Playbill Magazine has an interview with Ben Curtis, a.k.a. Steve, the “Dell Guy.” Items of note:
1. He went through a time of depression after doing the Dell campaign when he used marijuana heavily
2. His father came out of the closet and left his mother when he was in his teens
3. He’s playing a gay character in Joy
4. He is open about his bisexuality, but ultimately would consider himself “straight, but not narrow.”
I have to wonder if he’s not narrow, that mean’s he’s wide?
Read the interview yourself. It’s refreshing to see a guy be open and honest about his feelings.
Full text of the interview is in the extended entry as well.
HEâ€™S MUCH MORE THAN THE CHARMER IN THE DELL
As Steven, the Dell computer dude, Ben Curtis really clicked with TV audiences. But heâ€™s now experiencing the greatest Joy of his life: getting loads of laughs and rave reviews in John Fisherâ€™s gay romantic comedy at the Actorsâ€™ Playhouse. The six-foot charmer from Chattanooga, TN, plays a sweet-faced stoner named Christian, and his deadpan delivery and goofy grin make him such an endearing delight. Directed by Ben Rimalower, Joy follows seven gay and lesbian friends in San Francisco and stars Paul Whitthorne, Christopher Sloan and Ken Barnett. At first, Christian is seen going out with a gal, but soon heâ€™s sleeping with a guy. Curtis says, “Christian is a free-loving boytoy and explores his sexuality through experimentation. I donâ€™t see Joy as a gay play. Itâ€™s a play about sexuality, and itâ€™s a beautiful story.”
Curtis, who has a bisexual sister, knows the showâ€™s issues firsthand: “My father is openly gay. He really loved my mother, but their marriage fell apart. When they separated, he told me he was bisexual and unfortunately, I was 12 and trying to figure out my own sexuality. I was really upset and angry and took me a long time to get over it. Iâ€™ve seen him suffer. Now weâ€™re best friends, and heâ€™s seen Joy many times.”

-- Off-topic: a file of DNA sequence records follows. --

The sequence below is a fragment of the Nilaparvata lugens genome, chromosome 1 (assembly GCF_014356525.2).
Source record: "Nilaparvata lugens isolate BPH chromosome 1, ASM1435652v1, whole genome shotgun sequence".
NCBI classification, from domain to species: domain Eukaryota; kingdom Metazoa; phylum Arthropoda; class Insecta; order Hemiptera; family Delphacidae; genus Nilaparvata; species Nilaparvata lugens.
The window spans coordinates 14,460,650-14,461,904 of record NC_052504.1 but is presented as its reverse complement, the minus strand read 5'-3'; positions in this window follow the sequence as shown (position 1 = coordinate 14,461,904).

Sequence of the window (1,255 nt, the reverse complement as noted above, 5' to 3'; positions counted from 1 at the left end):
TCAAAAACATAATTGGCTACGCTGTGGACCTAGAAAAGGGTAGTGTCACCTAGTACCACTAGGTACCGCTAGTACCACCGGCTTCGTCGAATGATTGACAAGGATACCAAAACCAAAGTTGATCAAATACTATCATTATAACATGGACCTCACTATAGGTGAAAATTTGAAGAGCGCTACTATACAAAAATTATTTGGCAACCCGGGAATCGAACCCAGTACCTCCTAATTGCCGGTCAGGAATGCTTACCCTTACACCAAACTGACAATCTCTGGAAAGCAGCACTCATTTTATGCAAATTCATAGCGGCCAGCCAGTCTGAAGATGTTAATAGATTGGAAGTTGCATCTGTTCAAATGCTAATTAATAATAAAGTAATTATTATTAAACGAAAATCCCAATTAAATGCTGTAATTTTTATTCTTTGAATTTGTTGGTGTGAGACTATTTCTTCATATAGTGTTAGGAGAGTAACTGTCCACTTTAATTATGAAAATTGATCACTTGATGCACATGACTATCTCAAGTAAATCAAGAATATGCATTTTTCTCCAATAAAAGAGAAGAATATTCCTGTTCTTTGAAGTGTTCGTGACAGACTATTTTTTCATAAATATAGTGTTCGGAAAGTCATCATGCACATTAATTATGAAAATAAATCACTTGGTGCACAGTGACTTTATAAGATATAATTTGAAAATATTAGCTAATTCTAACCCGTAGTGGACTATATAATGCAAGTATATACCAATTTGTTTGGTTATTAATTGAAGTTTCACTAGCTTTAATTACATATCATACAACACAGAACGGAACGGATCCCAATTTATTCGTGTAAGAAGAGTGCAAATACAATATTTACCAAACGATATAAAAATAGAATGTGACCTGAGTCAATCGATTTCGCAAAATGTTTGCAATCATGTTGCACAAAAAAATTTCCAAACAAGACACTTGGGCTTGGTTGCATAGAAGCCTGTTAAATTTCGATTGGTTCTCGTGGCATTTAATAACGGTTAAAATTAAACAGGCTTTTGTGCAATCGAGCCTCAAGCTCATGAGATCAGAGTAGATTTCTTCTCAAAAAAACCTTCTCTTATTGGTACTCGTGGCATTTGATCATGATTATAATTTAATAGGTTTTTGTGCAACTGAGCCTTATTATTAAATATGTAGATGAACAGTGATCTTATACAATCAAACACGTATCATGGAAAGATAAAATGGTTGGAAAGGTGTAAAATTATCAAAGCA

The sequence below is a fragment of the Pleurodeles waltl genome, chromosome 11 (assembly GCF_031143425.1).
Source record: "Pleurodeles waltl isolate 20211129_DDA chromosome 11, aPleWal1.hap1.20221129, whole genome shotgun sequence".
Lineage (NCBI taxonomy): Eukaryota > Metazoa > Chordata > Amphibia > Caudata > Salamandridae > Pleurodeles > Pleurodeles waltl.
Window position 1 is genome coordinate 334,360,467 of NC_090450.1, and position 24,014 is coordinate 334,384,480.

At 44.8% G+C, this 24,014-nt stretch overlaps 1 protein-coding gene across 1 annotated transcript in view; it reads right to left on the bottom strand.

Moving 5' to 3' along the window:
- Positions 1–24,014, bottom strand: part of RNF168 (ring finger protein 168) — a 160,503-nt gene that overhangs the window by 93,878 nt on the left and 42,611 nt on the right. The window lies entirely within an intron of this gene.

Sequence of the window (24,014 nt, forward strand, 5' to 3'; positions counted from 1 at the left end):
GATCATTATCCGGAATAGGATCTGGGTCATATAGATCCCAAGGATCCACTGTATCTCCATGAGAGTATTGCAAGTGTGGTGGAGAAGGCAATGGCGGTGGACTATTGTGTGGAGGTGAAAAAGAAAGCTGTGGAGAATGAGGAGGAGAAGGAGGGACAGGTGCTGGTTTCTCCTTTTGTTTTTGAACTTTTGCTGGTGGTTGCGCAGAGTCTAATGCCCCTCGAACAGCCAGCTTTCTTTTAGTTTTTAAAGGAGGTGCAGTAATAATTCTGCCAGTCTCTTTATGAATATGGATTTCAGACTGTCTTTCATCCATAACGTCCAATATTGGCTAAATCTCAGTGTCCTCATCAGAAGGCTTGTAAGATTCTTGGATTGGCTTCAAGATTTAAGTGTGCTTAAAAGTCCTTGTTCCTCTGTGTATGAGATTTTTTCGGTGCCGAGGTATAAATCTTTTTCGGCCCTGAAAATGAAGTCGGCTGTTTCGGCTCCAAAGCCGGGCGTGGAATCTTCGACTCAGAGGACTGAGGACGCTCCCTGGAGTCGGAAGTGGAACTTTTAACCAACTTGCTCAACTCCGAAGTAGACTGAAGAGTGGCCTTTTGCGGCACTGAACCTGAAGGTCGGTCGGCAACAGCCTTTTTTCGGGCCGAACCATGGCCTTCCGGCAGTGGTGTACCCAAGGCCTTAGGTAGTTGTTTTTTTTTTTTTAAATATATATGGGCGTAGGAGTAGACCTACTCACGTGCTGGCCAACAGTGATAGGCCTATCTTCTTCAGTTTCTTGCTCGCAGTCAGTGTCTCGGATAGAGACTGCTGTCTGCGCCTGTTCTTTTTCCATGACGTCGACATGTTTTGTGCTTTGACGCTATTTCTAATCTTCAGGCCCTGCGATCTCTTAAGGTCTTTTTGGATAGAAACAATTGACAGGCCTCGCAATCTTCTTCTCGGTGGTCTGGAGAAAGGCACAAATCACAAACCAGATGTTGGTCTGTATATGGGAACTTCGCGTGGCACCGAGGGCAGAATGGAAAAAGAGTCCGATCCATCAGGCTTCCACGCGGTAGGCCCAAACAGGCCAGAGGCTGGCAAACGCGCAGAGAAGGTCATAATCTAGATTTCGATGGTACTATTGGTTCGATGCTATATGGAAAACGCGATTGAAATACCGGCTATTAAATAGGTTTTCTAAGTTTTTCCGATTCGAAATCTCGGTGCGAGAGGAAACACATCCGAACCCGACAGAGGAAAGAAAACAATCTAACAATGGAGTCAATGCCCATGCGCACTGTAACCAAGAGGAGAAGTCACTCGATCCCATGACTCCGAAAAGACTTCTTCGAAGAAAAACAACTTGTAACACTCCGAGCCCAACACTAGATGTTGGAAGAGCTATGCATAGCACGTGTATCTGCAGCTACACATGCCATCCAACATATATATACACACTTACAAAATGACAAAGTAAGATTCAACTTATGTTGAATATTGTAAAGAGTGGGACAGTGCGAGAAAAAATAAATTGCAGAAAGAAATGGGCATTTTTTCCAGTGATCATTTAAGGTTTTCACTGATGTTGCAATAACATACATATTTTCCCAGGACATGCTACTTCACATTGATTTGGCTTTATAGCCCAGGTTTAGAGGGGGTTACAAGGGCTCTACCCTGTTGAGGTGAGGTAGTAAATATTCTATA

Asked if heâ€™s ever “experimented” like his character, Christian, Curtis says, “Absolutely, yeah. I appreciate men just as much as women, but I lean toward the female side.” So is it fair to say heâ€™s straight? “Umm â€¦ Iâ€™d say Iâ€™m straight, but Iâ€™m open-minded. As Darryl says in the show, â€˜Iâ€™m straight, but Iâ€™m not narrow.â€™” Curtis, who even dresses in drag in Joy, adds, “I love it. Itâ€™s fun to bend ideals about gender.” Currently single, he says he had his most romantic date when he was 17. “I blindfolded my girlfriend at night and led her into the woods, where I had a blanket, rose petals, champagne and candles. I played a song I wrote for her, and the rest of the night turned out great.”
Though the Dell commercials were “a great way to make money and pay for college,” the one-time NYU student says, “Suddenly everyone was recognizing me and yelling at me. It was very traumatic. I had moved into Ground Zero before Sept. 11. I really needed to get help and therapy, but the Dell commercials exploded. It was too much, too soon. I got arrested for buying a small amount of marijuana, and it was horrible. I spent the night in jail and was handcuffed to a wheelchair in Bellevue. But it was great because it helped put a stop to a vicious downward spiral I was going through.”
Meantime, Curtis has made “Raccoon,” an award-winning short that will premiere in Montreal and Palm Springs film festivals this month. “Itâ€™s an amazing story about two best friends during the Vietnam draft. We shot during a blizzard in upstate New York, and it co-stars Christopher Togo [‘CSI: Miami’] and a raccoon named Lizzie.” Heâ€™ll also star as a surveillance expert in “Spy,” an upcoming action thriller.
Besides acting, Curtis, 24, sings blues and rock and has written songs since he was 12. “Theatreâ€™s my passion,” he says, and heâ€™d love to play Hamlet, Biff and Puck. He probably picked up his love of performing “from watching my father as a minister spread the message of love. My mother works with refugees and my sister works with cancer patients, so Iâ€™ve always wanted to make a difference in the world. I donâ€™t want to be known as the Dell dude forever. I want to be a great artist. Our cast is incredible, and I love making people laugh. Iâ€™m the happiest Iâ€™ve ever been, doing [theatre].”
For more information, visit www.ben-curtis.com.